The Danish experts suggested Nielsen as a visiting scholar for the project.
“During her one-month stay with us, we performed sensory evaluations on whole hybrid striped bass on ice,” Green explains.The fish were provided by Vanguard Fisheries and White Rock Fish Farm, both in Vanceboro, and Pure Water Farms in Creswell.
Researchers gathered a panel to evaluate hybrid striped bass during storage periods of 14 and 21 days. Those descriptions were the basis for the scheme or scorecard listing various aspects, such as eyes, skin and gills. The researchers even sampled two fillets for edibility and smell. Those scores were correlated with the remaining shelf life.
The preliminary scheme was then shared with HSB growers Ted Davis of White Rock Fish Farm and Steve Locke of Castle Hayne Fisheries, who suggested additional quality parameters.
“They were very pleased to see the results of Durita’s work and expressed an interest in pursuing the technique as a way to differentiate North Carolina-grown HSB from other suppliers,” Green says, adding that the project will be discussed with other N.C. fish farmers during an industry meeting.
Green and Nielsen will fine tune the HSB scheme, which they expect to present at the Trans-Atlantic Fisheries Technology Conference in Iceland next year. “This meeting will go a long way in educating other countries about North Carolina-grown hybrid striped bass and to demonstrate the industry’s interest in meeting quality standards on an international basis,” Green says.
The project also fits objectives set by the seafood science “theme team” for the national Sea Grant network. Hodson and Jim Murray, former North Carolina Sea Grant extension director who now heads extension efforts of the National Sea Grant College Program, are co-chairs of the team.
“Our research project addresses the need to develop international research programs that share information for mutual benefit, rather than fueling competitive trade practices,” Green says.
Hodson agrees. “The development of quality assessment methods like QIM for the U.S. and North Carolina seafood industries also will ensure that our industries can meet the demands of seafood consumers anywhere in the world,” he says.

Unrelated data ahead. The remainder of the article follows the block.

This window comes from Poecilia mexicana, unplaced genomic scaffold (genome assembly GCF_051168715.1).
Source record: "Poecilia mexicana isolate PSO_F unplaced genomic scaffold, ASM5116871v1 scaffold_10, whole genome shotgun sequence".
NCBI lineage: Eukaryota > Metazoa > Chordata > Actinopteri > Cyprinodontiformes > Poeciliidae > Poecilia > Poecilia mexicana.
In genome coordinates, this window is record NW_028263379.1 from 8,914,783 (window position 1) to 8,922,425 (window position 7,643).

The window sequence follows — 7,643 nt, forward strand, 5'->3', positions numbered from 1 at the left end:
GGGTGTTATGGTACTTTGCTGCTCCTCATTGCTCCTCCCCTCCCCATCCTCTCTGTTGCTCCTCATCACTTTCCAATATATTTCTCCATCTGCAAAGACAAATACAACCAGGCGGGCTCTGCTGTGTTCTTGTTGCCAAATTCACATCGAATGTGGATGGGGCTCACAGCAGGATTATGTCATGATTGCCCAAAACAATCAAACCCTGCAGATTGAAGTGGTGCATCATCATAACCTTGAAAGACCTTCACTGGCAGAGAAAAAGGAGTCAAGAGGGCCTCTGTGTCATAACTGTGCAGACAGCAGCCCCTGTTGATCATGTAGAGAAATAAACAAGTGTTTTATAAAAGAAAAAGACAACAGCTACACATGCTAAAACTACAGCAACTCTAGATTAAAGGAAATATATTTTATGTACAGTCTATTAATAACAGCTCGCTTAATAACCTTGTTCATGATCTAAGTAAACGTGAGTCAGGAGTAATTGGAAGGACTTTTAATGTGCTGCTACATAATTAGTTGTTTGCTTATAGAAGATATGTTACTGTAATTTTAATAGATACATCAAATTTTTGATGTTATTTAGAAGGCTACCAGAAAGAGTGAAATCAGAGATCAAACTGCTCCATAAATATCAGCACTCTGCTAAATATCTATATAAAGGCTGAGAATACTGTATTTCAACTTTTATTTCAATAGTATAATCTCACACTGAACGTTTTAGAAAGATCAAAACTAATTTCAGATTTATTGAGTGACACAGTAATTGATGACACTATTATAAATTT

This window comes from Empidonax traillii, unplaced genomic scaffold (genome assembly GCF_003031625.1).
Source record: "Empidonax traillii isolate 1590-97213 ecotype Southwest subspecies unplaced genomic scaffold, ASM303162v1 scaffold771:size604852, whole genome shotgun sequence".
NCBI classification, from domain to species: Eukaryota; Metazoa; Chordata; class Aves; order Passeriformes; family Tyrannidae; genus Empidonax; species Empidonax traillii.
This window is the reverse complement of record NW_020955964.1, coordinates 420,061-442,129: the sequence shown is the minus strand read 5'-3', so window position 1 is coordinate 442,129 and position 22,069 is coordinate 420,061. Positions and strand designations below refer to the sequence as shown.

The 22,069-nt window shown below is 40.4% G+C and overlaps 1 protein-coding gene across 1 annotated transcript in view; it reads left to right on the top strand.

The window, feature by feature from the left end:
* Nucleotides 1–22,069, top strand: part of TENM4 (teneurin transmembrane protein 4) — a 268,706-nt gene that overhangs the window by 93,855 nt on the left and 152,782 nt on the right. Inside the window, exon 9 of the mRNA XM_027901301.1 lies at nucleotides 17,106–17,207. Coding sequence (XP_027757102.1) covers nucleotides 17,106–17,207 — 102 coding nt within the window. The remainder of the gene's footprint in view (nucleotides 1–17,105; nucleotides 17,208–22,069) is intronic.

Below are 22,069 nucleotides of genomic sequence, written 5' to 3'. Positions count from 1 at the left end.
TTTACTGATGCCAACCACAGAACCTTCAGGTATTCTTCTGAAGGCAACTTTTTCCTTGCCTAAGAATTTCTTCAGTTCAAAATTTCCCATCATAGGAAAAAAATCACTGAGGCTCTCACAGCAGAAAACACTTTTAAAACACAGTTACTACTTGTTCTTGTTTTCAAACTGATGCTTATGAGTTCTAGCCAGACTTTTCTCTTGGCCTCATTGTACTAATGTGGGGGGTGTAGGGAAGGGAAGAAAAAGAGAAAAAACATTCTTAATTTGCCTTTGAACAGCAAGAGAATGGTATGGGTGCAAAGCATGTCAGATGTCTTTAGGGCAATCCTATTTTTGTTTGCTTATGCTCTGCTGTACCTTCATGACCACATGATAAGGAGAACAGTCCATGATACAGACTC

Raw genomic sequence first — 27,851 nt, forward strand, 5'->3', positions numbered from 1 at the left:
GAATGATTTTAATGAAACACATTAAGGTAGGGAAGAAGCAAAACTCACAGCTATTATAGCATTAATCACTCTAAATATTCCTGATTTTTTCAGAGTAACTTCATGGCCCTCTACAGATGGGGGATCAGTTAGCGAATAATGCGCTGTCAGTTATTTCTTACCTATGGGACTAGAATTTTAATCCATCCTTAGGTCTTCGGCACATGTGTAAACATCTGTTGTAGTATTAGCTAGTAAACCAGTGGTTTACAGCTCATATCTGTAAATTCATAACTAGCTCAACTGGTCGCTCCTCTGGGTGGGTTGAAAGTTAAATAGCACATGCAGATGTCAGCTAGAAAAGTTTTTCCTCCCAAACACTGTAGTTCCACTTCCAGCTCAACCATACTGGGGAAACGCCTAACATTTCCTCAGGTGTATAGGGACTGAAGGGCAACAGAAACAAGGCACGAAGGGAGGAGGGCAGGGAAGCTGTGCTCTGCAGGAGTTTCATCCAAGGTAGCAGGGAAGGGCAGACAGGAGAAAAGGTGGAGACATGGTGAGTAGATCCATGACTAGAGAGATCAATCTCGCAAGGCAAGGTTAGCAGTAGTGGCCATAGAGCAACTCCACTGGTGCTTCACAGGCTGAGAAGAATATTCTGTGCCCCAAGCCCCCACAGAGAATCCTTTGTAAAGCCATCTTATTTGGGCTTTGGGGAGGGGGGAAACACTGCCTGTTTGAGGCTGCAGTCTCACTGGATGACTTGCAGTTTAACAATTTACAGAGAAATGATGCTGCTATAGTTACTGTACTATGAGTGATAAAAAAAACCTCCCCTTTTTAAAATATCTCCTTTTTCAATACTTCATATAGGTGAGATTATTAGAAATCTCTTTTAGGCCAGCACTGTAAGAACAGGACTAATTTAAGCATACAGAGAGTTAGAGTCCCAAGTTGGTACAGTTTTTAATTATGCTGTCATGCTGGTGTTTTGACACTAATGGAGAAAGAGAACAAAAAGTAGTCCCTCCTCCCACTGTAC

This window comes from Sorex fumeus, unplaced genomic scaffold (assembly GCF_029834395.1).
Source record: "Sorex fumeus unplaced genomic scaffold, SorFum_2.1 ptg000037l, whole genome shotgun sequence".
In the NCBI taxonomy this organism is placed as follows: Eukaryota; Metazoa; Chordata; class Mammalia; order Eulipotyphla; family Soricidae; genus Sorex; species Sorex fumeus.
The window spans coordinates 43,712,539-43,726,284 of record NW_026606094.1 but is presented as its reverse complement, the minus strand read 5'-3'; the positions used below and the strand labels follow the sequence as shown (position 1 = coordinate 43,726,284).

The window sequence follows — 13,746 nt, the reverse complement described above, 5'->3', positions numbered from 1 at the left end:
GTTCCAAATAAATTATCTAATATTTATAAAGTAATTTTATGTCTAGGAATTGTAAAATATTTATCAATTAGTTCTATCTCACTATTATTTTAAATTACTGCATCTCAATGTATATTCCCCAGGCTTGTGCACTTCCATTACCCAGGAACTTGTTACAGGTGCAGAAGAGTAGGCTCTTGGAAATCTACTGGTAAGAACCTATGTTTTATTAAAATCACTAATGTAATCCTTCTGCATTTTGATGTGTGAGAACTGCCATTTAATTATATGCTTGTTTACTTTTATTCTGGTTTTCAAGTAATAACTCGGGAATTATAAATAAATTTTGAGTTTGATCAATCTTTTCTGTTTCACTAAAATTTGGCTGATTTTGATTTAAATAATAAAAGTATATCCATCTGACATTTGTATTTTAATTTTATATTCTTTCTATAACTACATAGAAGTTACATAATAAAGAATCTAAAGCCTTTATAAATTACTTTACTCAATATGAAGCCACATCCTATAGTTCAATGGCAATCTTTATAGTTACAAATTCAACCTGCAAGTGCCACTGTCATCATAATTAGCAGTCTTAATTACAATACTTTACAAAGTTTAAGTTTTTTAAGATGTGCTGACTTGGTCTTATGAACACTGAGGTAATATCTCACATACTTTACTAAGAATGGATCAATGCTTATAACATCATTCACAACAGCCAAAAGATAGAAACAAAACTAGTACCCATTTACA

In many cases, foreign seafood producers have technological superiority, Murray adds. Thus, a theme team report recommends that Sea Grant assist the U.S. seafood industry by encouraging international exchanges and by promoting internationally acceptable systems to evaluate product quality and food safety.
“The bilateral exchange with Denmark is a good example of how Sea Grant can assist the industry to remain internationally competitive,” Murray says.
The project also provided a bridge between cultures on personal levels. It was Nielsen’s first visit to the United States — and the first opportunity for many North Carolinians to learn about the Faroe Islands and Denmark.
North Carolina’s summertime heat and humidity provided some challenges, but Nielsen found the community welcoming and the new seafood delicious.
While working at the seafood lab, Nielsen stayed with Janie Jones, director of the Carteret County Civic Center, and Charles Jones, regional director for the N.C. Division of Coastal Management.
In addition to her QIM work, she tested seafood recipes with retired Sea Grant seafood specialist Joyce Taylor and the Carteret County Nutrition Leaders, and worked with a local seafood processor to test recipes for value-added seafood. Nielsen also worked on the NC State main campus, learning new techniques for measuring texture in fish fillets with Sea Grant researcher Tyre Lanier and colleague Christopher Daubert.
Nielsen even had a visit to Core Banks and Cape Lookout arranged by Karen Amspacher, director of the Core Sound Waterfowl Museum. There, David Yoemans offered stories and songs describing colorful aspects of local history.
“I would love to come back,” Nielsen says with a smile.
For more information on the Quality Index Method, go online to www.qim-eurofish.com. For information on the Danish Institute for Fisheries Research, go to www.dfu.min.dk.
This article was published in the Autumn 2002 issue of Coastwatch.
For contact information and reprint requests, visit ncseagrant.ncsu.edu/coastwatch/contact/.